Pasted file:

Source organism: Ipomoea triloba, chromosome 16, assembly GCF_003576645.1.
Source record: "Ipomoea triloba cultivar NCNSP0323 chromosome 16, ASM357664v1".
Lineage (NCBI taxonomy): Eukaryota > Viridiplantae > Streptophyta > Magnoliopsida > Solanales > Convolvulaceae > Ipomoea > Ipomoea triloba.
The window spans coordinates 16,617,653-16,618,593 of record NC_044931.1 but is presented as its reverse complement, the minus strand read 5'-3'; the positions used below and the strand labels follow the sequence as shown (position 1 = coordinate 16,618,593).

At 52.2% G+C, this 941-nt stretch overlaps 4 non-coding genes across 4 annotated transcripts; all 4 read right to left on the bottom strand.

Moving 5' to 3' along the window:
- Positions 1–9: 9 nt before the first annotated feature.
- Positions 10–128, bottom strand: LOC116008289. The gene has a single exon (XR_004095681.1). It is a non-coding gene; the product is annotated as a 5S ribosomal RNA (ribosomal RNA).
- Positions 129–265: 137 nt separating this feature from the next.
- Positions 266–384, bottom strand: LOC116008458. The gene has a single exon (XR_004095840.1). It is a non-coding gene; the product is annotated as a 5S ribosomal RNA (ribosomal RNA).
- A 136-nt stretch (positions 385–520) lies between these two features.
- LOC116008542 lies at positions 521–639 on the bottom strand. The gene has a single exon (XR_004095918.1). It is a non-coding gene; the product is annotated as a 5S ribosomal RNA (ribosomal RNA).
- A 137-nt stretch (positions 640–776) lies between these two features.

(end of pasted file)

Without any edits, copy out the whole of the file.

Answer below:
Source organism: Ipomoea triloba, chromosome 16, assembly GCF_003576645.1.
Source record: "Ipomoea triloba cultivar NCNSP0323 chromosome 16, ASM357664v1".
Lineage (NCBI taxonomy): Eukaryota > Viridiplantae > Streptophyta > Magnoliopsida > Solanales > Convolvulaceae > Ipomoea > Ipomoea triloba.
The window spans coordinates 16,617,653-16,618,593 of record NC_044931.1 but is presented as its reverse complement, the minus strand read 5'-3'; the positions used below and the strand labels follow the sequence as shown (position 1 = coordinate 16,618,593).

At 52.2% G+C, this 941-nt stretch overlaps 4 non-coding genes across 4 annotated transcripts; all 4 read right to left on the bottom strand.

Moving 5' to 3' along the window:
- Positions 1–9: 9 nt before the first annotated feature.
- Positions 10–128, bottom strand: LOC116008289. The gene has a single exon (XR_004095681.1). It is a non-coding gene; the product is annotated as a 5S ribosomal RNA (ribosomal RNA).
- Positions 129–265: 137 nt separating this feature from the next.
- Positions 266–384, bottom strand: LOC116008458. The gene has a single exon (XR_004095840.1). It is a non-coding gene; the product is annotated as a 5S ribosomal RNA (ribosomal RNA).
- A 136-nt stretch (positions 385–520) lies between these two features.
- LOC116008542 lies at positions 521–639 on the bottom strand. The gene has a single exon (XR_004095918.1). It is a non-coding gene; the product is annotated as a 5S ribosomal RNA (ribosomal RNA).
- A 137-nt stretch (positions 640–776) lies between these two features.